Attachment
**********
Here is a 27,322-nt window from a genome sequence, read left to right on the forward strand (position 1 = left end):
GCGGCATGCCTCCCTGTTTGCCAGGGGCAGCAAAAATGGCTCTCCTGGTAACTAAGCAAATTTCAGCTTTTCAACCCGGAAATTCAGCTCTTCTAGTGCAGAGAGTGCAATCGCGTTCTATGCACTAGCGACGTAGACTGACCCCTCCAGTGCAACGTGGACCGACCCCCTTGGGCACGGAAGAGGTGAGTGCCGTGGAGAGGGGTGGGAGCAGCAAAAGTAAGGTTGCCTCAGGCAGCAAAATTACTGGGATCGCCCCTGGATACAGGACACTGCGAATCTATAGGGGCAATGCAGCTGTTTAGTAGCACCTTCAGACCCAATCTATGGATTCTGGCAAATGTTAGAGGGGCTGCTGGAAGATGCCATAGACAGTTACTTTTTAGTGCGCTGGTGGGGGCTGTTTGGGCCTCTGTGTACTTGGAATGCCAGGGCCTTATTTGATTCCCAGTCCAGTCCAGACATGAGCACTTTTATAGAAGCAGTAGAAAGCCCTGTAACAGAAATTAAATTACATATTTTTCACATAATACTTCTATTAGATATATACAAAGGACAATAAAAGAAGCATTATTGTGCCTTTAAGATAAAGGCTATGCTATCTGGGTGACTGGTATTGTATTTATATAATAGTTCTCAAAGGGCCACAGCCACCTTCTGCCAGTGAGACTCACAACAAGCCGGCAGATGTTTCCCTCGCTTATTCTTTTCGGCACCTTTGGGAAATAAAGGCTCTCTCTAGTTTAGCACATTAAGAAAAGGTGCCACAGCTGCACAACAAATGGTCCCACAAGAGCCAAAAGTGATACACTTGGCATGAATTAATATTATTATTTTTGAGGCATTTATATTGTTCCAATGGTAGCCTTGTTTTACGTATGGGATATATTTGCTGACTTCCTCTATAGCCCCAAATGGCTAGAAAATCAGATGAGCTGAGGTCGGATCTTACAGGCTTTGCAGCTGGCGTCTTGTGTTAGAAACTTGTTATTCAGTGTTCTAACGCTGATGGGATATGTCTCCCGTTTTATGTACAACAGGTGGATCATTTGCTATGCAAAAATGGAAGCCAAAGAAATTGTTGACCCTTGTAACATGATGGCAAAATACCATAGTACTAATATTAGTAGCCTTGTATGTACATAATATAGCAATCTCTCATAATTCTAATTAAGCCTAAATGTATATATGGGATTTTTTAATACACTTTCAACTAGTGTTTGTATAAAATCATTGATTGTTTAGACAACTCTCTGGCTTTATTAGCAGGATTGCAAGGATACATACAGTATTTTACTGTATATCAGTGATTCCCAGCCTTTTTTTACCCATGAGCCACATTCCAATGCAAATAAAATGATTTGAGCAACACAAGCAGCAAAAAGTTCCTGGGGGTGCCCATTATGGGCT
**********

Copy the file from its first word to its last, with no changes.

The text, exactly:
Here is a 27,322-nt window from a genome sequence, read left to right on the forward strand (position 1 = left end):
GCGGCATGCCTCCCTGTTTGCCAGGGGCAGCAAAAATGGCTCTCCTGGTAACTAAGCAAATTTCAGCTTTTCAACCCGGAAATTCAGCTCTTCTAGTGCAGAGAGTGCAATCGCGTTCTATGCACTAGCGACGTAGACTGACCCCTCCAGTGCAACGTGGACCGACCCCCTTGGGCACGGAAGAGGTGAGTGCCGTGGAGAGGGGTGGGAGCAGCAAAAGTAAGGTTGCCTCAGGCAGCAAAATTACTGGGATCGCCCCTGGATACAGGACACTGCGAATCTATAGGGGCAATGCAGCTGTTTAGTAGCACCTTCAGACCCAATCTATGGATTCTGGCAAATGTTAGAGGGGCTGCTGGAAGATGCCATAGACAGTTACTTTTTAGTGCGCTGGTGGGGGCTGTTTGGGCCTCTGTGTACTTGGAATGCCAGGGCCTTATTTGATTCCCAGTCCAGTCCAGACATGAGCACTTTTATAGAAGCAGTAGAAAGCCCTGTAACAGAAATTAAATTACATATTTTTCACATAATACTTCTATTAGATATATACAAAGGACAATAAAAGAAGCATTATTGTGCCTTTAAGATAAAGGCTATGCTATCTGGGTGACTGGTATTGTATTTATATAATAGTTCTCAAAGGGCCACAGCCACCTTCTGCCAGTGAGACTCACAACAAGCCGGCAGATGTTTCCCTCGCTTATTCTTTTCGGCACCTTTGGGAAATAAAGGCTCTCTCTAGTTTAGCACATTAAGAAAAGGTGCCACAGCTGCACAACAAATGGTCCCACAAGAGCCAAAAGTGATACACTTGGCATGAATTAATATTATTATTTTTGAGGCATTTATATTGTTCCAATGGTAGCCTTGTTTTACGTATGGGATATATTTGCTGACTTCCTCTATAGCCCCAAATGGCTAGAAAATCAGATGAGCTGAGGTCGGATCTTACAGGCTTTGCAGCTGGCGTCTTGTGTTAGAAACTTGTTATTCAGTGTTCTAACGCTGATGGGATATGTCTCCCGTTTTATGTACAACAGGTGGATCATTTGCTATGCAAAAATGGAAGCCAAAGAAATTGTTGACCCTTGTAACATGATGGCAAAATACCATAGTACTAATATTAGTAGCCTTGTATGTACATAATATAGCAATCTCTCATAATTCTAATTAAGCCTAAATGTATATATGGGATTTTTTAATACACTTTCAACTAGTGTTTGTATAAAATCATTGATTGTTTAGACAACTCTCTGGCTTTATTAGCAGGATTGCAAGGATACATACAGTATTTTACTGTATATCAGTGATTCCCAGCCTTTTTTTACCCATGAGCCACATTCCAATGCAAATAAAATGATTTGAGCAACACAAGCAGCAAAAAGTTCCTGGGGGTGCCCATTATGGGCT